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Ocular Prosthesis (Artificial Eye) in Rennes

Hospitals and medical centers in Rennes, France where you can get an Ocular Prosthesis (Artificial Eye).
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CHP Saint-Grégoire

CHP Saint-Grégoire (Saint Gregory Private Hospital), the first Breton hospital in France specializing in Surgery, was established in 2004 when three medical facilities -- Saint Vincent Clinic, Volney Polyclinic, Bréquigny Maternity -- merged into a single site.

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Ocular Prosthesis

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Ophthalmology centers in Rennes (Page 1 of 1)

About Ocular Prosthesis

This information is intended for general information only and should not be considered as medical advice on the part of Health-Tourism.com. Any decision on medical treatments, after-care or recovery should be done solely upon proper consultation and advice of a qualified physician.


Ocular Prosthesis

An ocular prosthesis may be referred to using several other names such as prosthetic eye, artificial eye, or glass eye. It is a type of a craniofacial prosthesis that is used to replace a natural eye following an enucleation. The artificial eye is made of medical grade plastic acrylic.

Implanting an ocular prosthesis is usually recommended following the surgical removal of an eye as a result of damage or disease. An eye may be removed due to various reasons such as:

  • Injury
  • Glaucoma
  • Eye tumor
  • Internal eye infection

Types of Surgery

Two main surgical procedures may be used to remove a damaged eye. The type of surgery to be employed is usually decided by the doctor, due to the kind of eye condition you have, or the degree of damage to the eye. The two types of surgery are Evisceration and Enucleation.

  • Evisceration: involves sucking out the jelly-like inside of the eye, through an incision in the front of the eye. The procedure, however, preserves tissues in the eye socket and the outer eye.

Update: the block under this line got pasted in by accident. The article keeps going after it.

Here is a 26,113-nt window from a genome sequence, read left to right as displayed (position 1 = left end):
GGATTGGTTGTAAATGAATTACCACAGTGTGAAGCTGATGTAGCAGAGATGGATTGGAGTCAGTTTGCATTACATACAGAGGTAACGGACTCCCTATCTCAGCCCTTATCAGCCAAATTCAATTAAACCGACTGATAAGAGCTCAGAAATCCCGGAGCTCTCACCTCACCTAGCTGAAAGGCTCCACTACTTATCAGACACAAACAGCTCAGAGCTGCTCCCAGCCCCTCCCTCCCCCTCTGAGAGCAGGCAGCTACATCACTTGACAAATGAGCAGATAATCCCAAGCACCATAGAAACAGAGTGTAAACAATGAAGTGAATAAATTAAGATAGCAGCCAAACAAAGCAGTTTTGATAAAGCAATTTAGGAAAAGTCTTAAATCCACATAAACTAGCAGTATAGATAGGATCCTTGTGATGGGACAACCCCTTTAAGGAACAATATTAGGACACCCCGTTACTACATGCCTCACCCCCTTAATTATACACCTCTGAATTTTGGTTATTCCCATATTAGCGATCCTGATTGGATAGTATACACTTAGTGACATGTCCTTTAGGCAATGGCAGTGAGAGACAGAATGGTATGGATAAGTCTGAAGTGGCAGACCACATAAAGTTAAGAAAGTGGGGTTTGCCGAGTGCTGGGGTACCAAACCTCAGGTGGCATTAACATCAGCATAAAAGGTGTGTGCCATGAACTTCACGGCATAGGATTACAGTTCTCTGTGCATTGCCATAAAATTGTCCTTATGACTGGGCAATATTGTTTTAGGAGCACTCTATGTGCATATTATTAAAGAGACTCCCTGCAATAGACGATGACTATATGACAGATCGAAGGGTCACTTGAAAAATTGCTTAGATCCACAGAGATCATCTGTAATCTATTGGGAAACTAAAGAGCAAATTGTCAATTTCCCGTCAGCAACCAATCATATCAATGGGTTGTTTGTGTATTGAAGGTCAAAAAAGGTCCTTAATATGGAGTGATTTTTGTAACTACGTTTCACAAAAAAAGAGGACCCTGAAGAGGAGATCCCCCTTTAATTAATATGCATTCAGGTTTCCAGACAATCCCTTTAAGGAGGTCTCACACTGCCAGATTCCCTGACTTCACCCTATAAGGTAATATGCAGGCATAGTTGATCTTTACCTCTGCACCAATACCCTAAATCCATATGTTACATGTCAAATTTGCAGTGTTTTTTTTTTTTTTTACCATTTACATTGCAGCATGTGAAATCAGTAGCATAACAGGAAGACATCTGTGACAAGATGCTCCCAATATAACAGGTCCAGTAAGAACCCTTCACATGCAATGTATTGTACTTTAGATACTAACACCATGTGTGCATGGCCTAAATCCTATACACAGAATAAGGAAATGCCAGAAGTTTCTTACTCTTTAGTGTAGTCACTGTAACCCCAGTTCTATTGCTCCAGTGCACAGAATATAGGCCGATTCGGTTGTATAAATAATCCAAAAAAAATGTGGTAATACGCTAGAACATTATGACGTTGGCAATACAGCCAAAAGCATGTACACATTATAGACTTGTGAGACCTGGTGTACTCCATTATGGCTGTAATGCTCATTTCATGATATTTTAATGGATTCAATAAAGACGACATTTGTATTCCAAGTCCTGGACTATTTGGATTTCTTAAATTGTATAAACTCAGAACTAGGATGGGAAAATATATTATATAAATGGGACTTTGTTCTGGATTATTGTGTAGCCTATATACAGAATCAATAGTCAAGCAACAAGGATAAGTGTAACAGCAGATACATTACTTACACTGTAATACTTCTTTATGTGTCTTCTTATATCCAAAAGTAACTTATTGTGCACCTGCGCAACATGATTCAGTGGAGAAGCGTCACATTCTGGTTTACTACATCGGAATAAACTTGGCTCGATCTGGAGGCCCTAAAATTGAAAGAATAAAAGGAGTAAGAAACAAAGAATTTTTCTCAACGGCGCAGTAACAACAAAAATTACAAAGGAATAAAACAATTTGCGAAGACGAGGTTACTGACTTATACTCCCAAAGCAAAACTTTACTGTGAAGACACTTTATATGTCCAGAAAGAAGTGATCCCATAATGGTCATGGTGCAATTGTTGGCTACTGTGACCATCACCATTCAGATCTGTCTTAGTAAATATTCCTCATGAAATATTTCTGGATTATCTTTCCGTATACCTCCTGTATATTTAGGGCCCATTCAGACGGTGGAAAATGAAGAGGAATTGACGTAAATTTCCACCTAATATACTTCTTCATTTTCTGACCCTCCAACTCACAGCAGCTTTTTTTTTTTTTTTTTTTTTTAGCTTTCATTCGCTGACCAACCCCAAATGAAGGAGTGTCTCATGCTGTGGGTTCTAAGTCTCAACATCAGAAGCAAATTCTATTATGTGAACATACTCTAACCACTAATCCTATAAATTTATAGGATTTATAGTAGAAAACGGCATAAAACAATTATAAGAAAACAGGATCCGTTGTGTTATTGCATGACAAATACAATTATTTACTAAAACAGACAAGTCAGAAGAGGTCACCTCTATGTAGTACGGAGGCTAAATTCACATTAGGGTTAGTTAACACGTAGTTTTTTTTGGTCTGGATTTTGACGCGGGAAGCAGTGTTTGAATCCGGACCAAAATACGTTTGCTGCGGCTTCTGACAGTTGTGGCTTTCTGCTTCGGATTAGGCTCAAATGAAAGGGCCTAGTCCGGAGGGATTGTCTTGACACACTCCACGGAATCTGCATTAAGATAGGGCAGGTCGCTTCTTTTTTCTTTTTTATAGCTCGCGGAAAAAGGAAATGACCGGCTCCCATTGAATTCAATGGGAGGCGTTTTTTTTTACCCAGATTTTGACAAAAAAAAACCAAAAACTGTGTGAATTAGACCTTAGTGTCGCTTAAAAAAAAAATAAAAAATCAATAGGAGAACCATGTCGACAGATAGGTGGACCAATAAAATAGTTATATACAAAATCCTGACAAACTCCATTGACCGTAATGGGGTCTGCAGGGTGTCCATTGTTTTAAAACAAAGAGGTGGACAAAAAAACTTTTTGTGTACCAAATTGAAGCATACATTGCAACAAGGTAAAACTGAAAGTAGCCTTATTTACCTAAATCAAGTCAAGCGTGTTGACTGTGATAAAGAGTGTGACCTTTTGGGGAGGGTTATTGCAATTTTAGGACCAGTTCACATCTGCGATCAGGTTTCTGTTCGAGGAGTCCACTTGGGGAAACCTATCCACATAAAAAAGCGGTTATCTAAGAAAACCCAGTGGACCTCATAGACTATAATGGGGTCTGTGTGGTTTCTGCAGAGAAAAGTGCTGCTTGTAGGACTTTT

• Enucleation: involves the cutting away and removal of the entire eye from the eye socket.

What Is a Prosthetic Eye Made of?

Originally, just as the name suggested, a glass eye was made of glass. However, today, a prosthetic eye is made of medical grade plastic acrylic. It takes the shape of a convex shell.

The prosthetic eye fits over a separate ocular implant. The ocular implant is a solid rounded implant that is surgically embedded permanently into the eye socket. It is often wrapped with living tissue or synthetic cushioning material before placement.


Why use a prosthetic eye?
  • The eyes are one of the most beautiful and outstanding features of the human face. Losing an eye to a disease or an injury adversely affects the patients. A prosthetic eye is used to improve the appearance of the affected eye socket. It is often preferred over wearing a bandage or an eye patch.
  • In the case where the entire eye is removed, an ocular implant is surgically embedded to prevent tissues from growing and filling the eye socket. A prosthetic is often put onto the ocular implant.

Procedure
  • A damaged eye is usually removed through a surgical operation that is conducted under local anesthesia. Although not necessary, general anesthesia may also be applied. Sedative and pain relievers are also administered through the veins. They help in reducing the pain and anxiety.
  • After surgery to remove the natural eye has been undertaken, an ocular implant, often in the shape of a natural eyeball is deeply and permanently embedded into the eye socket.
  • For several days after the surgery, oral antibiotics are used to prevent infection. Antibiotic eyedrops may also be used. The eye socket is usually kept covered and given time to heal.
  • After complete healing, an ocularist builds a custom prosthetic eye that fits over the ocular implant. An iris is carefully hand painted to match the healthy eye.
  • A prosthetic eye is only for cosmetic purposes and does not restore vision to the lost eye. The prosthetic eye moves but not as briskly as the healthy eye. The pupil also neither constricts nor dilates in response to light.
  • Although the surgery is a minor procedure, losing an eye, as well as adjusting to a prosthetic eye is both physically and emotionally challenging. Counseling and support are encouraged for patients adjusting to the new way of life.

Learn more about Ocular Prosthesis

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